But yoga, thankfully, has a way of seeping off the mat and into all the corners of your life. Little by little it begins to permeate your approach to all aspects of your life. The awareness that you first start to access through the physical practice of the asana, or postures, begins to shed new light on your relationships with yourself and with others in every aspect of your life. In this case, yoga is beginning to teach me how to write.

So today I sat down at my laptop and approached it as I would a yoga practice. I took a few moments to check in with how I was feeling, to notice whether I was tired or bursting with energy, whether my breathing was shallow or jagged or deep and smooth. I noticed what expectations or fears I was bringing with me to the keyboard and I consciously chose to set each of them aside, just as I would at the outset of a practice. I took some time to consider what my sankalpa or intention would be for my writing today, as I do for each yoga practice. Then I began, easing myself into the writing by warming up with what was – for today – my writing equivalent of sun salutations, polishing a piece I had written last week.

In the process of editing what I had already written I was able to see that my writing was slowly shifting. I could see that I was beginning to be able to recognise when I was speaking authentically in my work, and equally to recognise when the tone was forced or awkward. Today I chose to celebrate what I was learning, celebrate the progress I was making and most of all, celebrate that by applying a little of what yoga has taught me to my writing I had been able to actually enjoy a day of writing again!


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7 Responses to "The yoga of writing"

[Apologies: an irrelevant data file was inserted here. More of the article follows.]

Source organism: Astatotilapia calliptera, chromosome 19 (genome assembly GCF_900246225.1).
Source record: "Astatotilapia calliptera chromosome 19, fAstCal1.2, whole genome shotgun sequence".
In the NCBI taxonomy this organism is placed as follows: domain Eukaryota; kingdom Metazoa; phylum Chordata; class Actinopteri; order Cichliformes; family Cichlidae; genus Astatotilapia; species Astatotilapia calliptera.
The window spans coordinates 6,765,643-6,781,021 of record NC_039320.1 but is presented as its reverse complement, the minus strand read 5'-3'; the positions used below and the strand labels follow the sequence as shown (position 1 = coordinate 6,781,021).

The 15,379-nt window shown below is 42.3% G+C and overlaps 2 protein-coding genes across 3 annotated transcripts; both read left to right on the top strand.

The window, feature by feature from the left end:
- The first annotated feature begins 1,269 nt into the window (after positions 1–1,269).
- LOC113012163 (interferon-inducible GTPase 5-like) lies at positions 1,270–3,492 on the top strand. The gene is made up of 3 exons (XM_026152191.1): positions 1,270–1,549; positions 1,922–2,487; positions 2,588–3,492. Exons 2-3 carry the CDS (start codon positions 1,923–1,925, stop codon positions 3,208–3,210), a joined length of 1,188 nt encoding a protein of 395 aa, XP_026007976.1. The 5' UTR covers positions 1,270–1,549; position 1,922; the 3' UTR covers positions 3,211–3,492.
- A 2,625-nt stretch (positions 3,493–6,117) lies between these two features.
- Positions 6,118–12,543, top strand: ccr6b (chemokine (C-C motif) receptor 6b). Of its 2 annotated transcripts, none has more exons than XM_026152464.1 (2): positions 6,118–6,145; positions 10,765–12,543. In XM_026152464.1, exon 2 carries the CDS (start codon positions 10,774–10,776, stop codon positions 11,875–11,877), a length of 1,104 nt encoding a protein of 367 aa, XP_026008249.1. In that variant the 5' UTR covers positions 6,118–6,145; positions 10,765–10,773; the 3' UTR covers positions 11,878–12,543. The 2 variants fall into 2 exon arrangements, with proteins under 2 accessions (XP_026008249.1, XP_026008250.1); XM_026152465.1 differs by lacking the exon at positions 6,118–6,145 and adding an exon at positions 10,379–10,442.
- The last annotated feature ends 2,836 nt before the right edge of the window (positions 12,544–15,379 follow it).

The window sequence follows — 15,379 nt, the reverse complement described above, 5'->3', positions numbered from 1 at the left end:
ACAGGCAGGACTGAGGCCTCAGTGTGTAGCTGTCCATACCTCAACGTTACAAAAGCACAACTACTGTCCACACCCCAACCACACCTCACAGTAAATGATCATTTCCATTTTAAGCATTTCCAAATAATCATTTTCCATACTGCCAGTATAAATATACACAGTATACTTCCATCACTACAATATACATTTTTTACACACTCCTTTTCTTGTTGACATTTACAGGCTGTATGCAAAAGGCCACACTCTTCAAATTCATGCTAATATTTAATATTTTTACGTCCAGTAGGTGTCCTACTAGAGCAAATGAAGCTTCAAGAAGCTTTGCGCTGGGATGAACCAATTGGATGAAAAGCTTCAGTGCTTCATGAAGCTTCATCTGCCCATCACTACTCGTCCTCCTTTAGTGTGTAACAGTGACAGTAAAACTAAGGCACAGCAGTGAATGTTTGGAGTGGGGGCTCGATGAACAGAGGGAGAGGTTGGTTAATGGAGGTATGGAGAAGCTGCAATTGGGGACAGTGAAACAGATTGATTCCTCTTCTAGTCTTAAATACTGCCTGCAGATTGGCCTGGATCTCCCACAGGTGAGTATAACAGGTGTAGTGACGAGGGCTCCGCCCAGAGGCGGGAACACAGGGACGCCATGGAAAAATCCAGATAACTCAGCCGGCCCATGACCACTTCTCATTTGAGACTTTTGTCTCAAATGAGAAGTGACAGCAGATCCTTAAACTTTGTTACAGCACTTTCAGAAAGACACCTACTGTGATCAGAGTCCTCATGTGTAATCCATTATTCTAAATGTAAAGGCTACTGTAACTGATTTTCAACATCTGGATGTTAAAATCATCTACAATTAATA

1. Rachel says:

    “But yoga, thankfully, has a way of seeping off the mat and into all the corners of your life.”
    I love that sentence, I think you write beautifully. I have recently discovered yoga, I have A LOT to learn, but the thing I am loving about it is my inability to think about anything other than the yoga – I didn’t realise how much I needed that.

  2. Swirly says:

    This is a beautifully written piece, and I think your metaphors are spot on. This is a journey, and as with any journey, we need to remind ourselves to stay in the present. xoxo

  3. Shannon says:

    As a beginning writer, I so needed to hear tihs today. The “Who Do You Think You Are?” and “Not good enough” gremlins are wreaking havoc with my mind. I’m so glad I came across this. Thank you.

  4. Ayurveda says:

    This is very adorable blog.
    Thank you to share this one with whole world.
    This is one of my articles about Ayurveda..

  5. […] year ago I wrote about the ‘yoga of writing’. I had been feeling totally stuck in my writing, paralyzed by the pressure I was putting on myself […]

  6. […] Marianne Elliott explains this one better than I […]

  7. Jen says:

    Very sweet and thoughtful post. I agree that yoga can seep into other areas of life. I recently took up running for the first time, and doing so while coming from a yoga background has been very interesting. I think my approach differs from a lot of other runners, but I’m grateful for it. The art of being gentle with ourselves is such an important practice. I also know the inner writing critic well, so I will think of your post next time she comes into my head. Thank you!